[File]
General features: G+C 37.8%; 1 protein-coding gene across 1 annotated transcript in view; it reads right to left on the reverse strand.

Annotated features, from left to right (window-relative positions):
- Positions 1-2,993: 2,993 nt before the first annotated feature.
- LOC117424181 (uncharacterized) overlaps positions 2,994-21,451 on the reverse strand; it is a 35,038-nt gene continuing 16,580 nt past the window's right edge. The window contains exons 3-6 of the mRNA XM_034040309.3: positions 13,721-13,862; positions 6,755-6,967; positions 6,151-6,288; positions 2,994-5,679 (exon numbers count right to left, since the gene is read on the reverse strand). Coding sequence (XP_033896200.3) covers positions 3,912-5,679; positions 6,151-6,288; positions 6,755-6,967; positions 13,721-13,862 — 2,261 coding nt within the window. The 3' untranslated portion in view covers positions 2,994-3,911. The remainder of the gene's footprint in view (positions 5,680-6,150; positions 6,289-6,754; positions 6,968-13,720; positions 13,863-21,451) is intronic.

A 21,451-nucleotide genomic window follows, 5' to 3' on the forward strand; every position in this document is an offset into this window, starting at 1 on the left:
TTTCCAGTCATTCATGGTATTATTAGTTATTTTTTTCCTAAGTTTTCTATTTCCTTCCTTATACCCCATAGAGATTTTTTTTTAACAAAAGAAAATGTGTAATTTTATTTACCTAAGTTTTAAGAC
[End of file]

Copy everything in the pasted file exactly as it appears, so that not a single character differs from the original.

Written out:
General features: G+C 37.8%; 1 protein-coding gene across 1 annotated transcript in view; it reads right to left on the reverse strand.

Annotated features, from left to right (window-relative positions):
- Positions 1-2,993: 2,993 nt before the first annotated feature.
- LOC117424181 (uncharacterized) overlaps positions 2,994-21,451 on the reverse strand; it is a 35,038-nt gene continuing 16,580 nt past the window's right edge. The window contains exons 3-6 of the mRNA XM_034040309.3: positions 13,721-13,862; positions 6,755-6,967; positions 6,151-6,288; positions 2,994-5,679 (exon numbers count right to left, since the gene is read on the reverse strand). Coding sequence (XP_033896200.3) covers positions 3,912-5,679; positions 6,151-6,288; positions 6,755-6,967; positions 13,721-13,862 — 2,261 coding nt within the window. The 3' untranslated portion in view covers positions 2,994-3,911. The remainder of the gene's footprint in view (positions 5,680-6,150; positions 6,289-6,754; positions 6,968-13,720; positions 13,863-21,451) is intronic.

A 21,451-nucleotide genomic window follows, 5' to 3' on the forward strand; every position in this document is an offset into this window, starting at 1 on the left:
TTTCCAGTCATTCATGGTATTATTAGTTATTTTTTTCCTAAGTTTTCTATTTCCTTCCTTATACCCCATAGAGATTTTTTTTTAACAAAAGAAAATGTGTAATTTTATTTACCTAAGTTTTAAGAC